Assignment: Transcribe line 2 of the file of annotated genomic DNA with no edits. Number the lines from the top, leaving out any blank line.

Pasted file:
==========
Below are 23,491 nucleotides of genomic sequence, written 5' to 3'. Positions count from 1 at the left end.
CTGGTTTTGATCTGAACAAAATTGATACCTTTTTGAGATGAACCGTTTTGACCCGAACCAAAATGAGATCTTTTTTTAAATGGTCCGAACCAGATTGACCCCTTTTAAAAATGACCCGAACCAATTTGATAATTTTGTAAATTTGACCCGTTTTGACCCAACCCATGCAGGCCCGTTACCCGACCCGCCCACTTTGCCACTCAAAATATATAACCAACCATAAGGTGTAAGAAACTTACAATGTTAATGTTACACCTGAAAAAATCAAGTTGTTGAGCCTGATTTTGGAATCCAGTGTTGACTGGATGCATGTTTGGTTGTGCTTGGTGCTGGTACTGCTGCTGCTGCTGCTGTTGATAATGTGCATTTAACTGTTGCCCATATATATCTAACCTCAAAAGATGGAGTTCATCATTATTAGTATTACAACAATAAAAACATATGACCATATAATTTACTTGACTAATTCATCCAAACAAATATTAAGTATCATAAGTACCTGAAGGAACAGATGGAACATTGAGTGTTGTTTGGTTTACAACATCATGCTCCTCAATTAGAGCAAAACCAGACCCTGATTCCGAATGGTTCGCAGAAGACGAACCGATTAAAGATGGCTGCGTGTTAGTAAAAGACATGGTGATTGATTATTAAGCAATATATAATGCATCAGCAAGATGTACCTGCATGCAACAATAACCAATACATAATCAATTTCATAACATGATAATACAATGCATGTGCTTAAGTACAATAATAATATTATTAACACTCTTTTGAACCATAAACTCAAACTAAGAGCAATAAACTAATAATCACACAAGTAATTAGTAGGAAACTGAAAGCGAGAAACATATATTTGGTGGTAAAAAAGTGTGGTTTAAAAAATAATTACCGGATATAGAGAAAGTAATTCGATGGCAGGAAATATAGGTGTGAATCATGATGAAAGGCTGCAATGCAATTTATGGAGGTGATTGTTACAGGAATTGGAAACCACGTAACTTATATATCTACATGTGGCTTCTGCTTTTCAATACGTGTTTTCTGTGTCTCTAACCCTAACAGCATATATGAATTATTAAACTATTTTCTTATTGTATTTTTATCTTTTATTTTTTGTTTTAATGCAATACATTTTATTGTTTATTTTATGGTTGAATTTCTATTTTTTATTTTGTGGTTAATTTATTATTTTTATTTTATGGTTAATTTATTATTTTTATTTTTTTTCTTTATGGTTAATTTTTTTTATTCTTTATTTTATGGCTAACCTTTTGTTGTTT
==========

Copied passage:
CTGGTTTTGATCTGAACAAAATTGATACCTTTTTGAGATGAACCGTTTTGACCCGAACCAAAATGAGATCTTTTTTTAAATGGTCCGAACCAGATTGACCCCTTTTAAAAATGACCCGAACCAATTTGATAATTTTGTAAATTTGACCCGTTTTGACCCAACCCATGCAGGCCCGTTACCCGACCCGCCCACTTTGCCACTCAAAATATATAACCAACCATAAGGTGTAAGAAACTTACAATGTTAATGTTACACCTGAAAAAATCAAGTTGTTGAGCCTGATTTTGGAATCCAGTGTTGACTGGATGCATGTTTGGTTGTGCTTGGTGCTGGTACTGCTGCTGCTGCTGCTGTTGATAATGTGCATTTAACTGTTGCCCATATATATCTAACCTCAAAAGATGGAGTTCATCATTATTAGTATTACAACAATAAAAACATATGACCATATAATTTACTTGACTAATTCATCCAAACAAATATTAAGTATCATAAGTACCTGAAGGAACAGATGGAACATTGAGTGTTGTTTGGTTTACAACATCATGCTCCTCAATTAGAGCAAAACCAGACCCTGATTCCGAATGGTTCGCAGAAGACGAACCGATTAAAGATGGCTGCGTGTTAGTAAAAGACATGGTGATTGATTATTAAGCAATATATAATGCATCAGCAAGATGTACCTGCATGCAACAATAACCAATACATAATCAATTTCATAACATGATAATACAATGCATGTGCTTAAGTACAATAATAATATTATTAACACTCTTTTGAACCATAAACTCAAACTAAGAGCAATAAACTAATAATCACACAAGTAATTAGTAGGAAACTGAAAGCGAGAAACATATATTTGGTGGTAAAAAAGTGTGGTTTAAAAAATAATTACCGGATATAGAGAAAGTAATTCGATGGCAGGAAATATAGGTGTGAATCATGATGAAAGGCTGCAATGCAATTTATGGAGGTGATTGTTACAGGAATTGGAAACCACGTAACTTATATATCTACATGTGGCTTCTGCTTTTCAATACGTGTTTTCTGTGTCTCTAACCCTAACAGCATATATGAATTATTAAACTATTTTCTTATTGTATTTTTATCTTTTATTTTTTGTTTTAATGCAATACATTTTATTGTTTATTTTATGGTTGAATTTCTATTTTTTATTTTGTGGTTAATTTATTATTTTTATTTTATGGTTAATTTATTATTTTTATTTTTTTTCTTTATGGTTAATTTTTTTTATTCTTTATTTTATGGCTAACCTTTTGTTGTTT